Maura Yzmore

Dragons and unicorns are both fairly differing mythological creatures. Why did you chose a dragon and a unicorn?  
To be honest, I don’t think the choice was conscious. The story arose from an image of a dark cave behind a waterfall, and once I imagined a cave, a dragon simply had to be inside. He would guard something precious, a treasure perhaps? Or the most precious of creatures, epitomes of goodness and light: unicorns! The contrast between dragons, symbols of darkness or destruction, and unicorns drew me in: Could they ever come together? Could they fall in love? Would it work?

Were there any myths or legends you found inspiration in for this story?   
I feel this is a tale as old as time: Two star-crossed lovers from very different worlds find each other despite the odds, but face the scorn and cruelty from a closed-minded society, which destroys everyone involved.

I thought the emotions were conveyed very well in this story. I felt deeply for both the dragon and the unicorn, which I’m sure was the intention. As the writer, which did you feel greater empathy for?  
Definitely the dragon. He’s the one who opens up to love and a hope of acceptance in a world unlike his own, only to be met with savagery and a devastating loss. He embraces the worst aspects of his nature in order to make things right. The dragon gives me the vibe of Laurence Olivier as Heathcliff in “Wuthering Heights.”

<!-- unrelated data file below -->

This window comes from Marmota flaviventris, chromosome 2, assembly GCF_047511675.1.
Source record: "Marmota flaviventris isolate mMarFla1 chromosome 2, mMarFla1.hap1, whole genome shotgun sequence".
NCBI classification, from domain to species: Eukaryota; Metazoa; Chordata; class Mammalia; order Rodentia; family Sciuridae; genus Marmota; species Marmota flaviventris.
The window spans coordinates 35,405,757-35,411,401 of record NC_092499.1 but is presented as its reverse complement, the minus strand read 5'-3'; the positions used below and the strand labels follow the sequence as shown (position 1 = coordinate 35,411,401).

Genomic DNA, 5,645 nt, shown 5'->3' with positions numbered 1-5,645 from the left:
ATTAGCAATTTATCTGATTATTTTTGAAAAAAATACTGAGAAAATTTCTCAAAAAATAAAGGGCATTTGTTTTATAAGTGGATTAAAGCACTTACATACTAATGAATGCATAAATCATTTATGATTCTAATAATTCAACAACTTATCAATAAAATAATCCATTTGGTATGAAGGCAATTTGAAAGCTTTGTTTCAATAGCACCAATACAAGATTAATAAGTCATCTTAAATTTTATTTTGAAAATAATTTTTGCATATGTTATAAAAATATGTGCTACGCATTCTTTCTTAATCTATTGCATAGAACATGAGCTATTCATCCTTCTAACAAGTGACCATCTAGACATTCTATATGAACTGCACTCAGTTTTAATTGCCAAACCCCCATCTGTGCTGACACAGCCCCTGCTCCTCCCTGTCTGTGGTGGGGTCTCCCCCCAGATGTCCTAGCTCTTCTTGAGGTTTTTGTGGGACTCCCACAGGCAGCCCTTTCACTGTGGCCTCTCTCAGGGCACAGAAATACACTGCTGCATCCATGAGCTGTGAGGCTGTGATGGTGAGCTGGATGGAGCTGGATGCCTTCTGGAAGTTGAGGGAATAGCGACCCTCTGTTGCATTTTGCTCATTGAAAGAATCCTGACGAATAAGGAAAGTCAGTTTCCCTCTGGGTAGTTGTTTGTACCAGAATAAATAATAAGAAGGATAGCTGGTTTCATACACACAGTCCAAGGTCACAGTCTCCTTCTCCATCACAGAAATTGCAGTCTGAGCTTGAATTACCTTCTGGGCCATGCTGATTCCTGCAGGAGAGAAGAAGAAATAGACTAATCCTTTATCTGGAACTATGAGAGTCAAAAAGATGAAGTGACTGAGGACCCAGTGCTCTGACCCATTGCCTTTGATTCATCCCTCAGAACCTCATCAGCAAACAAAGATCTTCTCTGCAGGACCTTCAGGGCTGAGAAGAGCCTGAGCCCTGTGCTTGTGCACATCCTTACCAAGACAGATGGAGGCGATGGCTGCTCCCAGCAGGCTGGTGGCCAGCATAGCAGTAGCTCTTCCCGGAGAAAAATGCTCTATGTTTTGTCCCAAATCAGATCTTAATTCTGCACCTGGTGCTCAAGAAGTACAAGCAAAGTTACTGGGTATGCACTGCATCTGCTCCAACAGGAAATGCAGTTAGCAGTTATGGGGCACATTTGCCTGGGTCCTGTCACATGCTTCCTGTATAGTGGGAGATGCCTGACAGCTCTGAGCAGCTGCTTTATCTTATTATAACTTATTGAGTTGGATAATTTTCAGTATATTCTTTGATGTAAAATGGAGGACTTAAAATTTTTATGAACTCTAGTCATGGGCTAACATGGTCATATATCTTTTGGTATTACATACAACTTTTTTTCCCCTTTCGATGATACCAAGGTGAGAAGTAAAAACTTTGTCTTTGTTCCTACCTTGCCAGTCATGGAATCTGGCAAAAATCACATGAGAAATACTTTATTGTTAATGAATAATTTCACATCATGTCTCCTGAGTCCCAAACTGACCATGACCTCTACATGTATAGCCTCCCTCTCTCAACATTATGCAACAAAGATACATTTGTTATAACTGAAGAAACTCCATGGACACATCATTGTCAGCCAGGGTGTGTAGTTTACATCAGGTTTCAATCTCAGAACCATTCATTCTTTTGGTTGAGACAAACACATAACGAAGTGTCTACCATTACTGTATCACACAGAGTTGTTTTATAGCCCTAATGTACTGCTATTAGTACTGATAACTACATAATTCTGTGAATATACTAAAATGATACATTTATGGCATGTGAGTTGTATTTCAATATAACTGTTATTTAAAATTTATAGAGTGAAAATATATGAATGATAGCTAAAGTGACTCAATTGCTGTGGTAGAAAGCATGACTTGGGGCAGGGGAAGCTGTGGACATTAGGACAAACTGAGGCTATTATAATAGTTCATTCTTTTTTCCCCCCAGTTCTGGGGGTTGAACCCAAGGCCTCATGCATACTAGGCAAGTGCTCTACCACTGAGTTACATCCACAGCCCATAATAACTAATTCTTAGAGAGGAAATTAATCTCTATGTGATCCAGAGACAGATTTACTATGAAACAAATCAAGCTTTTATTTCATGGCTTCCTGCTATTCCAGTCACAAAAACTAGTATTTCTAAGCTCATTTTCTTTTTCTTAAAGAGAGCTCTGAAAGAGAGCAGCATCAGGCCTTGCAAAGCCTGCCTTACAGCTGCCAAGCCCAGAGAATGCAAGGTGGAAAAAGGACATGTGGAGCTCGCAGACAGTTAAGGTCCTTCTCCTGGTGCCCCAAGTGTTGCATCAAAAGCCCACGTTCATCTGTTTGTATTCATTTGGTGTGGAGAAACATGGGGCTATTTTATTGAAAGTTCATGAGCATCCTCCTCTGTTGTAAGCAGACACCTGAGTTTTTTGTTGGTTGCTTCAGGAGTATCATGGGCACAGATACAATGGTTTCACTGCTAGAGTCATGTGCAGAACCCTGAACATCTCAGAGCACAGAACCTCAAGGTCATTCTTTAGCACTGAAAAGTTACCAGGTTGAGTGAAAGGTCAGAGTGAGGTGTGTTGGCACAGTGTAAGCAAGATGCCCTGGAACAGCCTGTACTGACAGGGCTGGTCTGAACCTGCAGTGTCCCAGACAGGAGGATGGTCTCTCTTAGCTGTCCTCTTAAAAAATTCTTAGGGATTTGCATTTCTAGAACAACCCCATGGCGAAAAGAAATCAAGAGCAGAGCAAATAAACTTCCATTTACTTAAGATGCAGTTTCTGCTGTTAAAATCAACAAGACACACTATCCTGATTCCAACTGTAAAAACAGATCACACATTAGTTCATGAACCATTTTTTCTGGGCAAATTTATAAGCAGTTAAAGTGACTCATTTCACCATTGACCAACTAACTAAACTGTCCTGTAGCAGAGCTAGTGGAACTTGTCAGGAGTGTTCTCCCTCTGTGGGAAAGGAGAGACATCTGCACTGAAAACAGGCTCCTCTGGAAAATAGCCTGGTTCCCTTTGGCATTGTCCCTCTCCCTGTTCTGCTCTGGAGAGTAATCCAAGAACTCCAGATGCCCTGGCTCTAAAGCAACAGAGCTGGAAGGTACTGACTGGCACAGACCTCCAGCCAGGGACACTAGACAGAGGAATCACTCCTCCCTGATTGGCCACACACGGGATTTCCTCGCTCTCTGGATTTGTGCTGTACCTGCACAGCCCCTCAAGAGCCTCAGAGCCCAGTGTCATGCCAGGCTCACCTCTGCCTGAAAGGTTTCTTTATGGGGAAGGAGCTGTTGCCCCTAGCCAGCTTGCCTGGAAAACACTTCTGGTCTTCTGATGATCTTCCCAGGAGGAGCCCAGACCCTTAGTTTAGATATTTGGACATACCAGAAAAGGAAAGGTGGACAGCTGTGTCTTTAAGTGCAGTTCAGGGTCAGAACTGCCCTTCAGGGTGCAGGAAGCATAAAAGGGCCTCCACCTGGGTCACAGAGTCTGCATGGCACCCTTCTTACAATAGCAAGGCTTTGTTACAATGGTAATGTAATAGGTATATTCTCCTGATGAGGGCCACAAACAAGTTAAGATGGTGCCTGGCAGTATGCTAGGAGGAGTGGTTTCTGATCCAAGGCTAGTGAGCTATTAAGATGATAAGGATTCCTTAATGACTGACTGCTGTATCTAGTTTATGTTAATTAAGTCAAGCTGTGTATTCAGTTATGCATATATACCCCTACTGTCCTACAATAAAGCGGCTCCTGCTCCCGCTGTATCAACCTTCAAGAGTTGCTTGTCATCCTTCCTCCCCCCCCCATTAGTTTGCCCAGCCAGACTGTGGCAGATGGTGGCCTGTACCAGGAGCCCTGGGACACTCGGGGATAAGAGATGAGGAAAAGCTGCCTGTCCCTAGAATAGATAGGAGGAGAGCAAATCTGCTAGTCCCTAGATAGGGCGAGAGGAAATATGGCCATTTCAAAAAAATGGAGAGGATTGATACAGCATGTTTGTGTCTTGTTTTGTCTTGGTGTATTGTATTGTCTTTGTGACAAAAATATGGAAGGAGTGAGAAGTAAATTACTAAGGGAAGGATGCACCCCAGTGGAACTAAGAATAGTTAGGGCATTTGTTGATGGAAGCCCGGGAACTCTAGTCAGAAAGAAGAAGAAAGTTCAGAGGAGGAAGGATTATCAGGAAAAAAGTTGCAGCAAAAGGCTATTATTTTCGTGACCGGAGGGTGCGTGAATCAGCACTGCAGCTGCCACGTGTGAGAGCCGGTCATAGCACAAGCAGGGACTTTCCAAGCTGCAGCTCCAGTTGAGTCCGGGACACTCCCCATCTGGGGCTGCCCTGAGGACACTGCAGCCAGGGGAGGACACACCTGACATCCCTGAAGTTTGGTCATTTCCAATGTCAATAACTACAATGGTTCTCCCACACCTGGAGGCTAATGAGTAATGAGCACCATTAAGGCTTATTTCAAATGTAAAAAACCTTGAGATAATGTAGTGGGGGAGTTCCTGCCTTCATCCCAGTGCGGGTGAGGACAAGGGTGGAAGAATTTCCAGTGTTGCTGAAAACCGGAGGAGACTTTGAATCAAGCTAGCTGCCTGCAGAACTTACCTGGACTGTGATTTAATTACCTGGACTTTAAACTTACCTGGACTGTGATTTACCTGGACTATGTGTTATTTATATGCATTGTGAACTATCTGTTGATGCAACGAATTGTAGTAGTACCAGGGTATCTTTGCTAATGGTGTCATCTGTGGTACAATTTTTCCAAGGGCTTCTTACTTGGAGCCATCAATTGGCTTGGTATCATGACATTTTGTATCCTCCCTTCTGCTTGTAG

If you had a message for readers about this story or writing in general, what would you say?
My eldest son, a college freshman, sometimes beta-reads my stories. He likes many of them, but this is the only one he’s kept asking about, checking if it’s been accepted for publication; he says the story is just so sad. I share this anecdote to show that a dragon and a unicorn and their unlikely offspring can convey more genuine emotion and touch someone more deeply than serious realistic pieces exploring serious realistic emotions of serious realistic people. As a writer, don’t be afraid to shun the boundaries of genre and revel in the childish, the bizarre, and the scary. Sometimes, what you need to say is best said by a protagonist breathing literal fire.

Do you have any previously published pieces you’re particularly proud of?
Here are a few that I love and that I think might be The Ginger Collect readers’ cup of tea:

The Voids Underneath, The Molotov Cocktail, Vol. 9, Issue 8, September 2018.

Vanishing Before Impact, Asymmetry, July 2, 2018.

Cryobliss, Exoplanet Magazine, Issue 1, June 21, 2018.

Rough and Weepy, Riggwelter, Issue 9, May 1, 2018 (p. 42).

Buttons of Flesh and a Beautiful Fish, Occulum, Issue 5, March 1, 2018.


You can read Maura Yzmore’s piece “Waterfall” in Issue Eight of The Ginger Collect!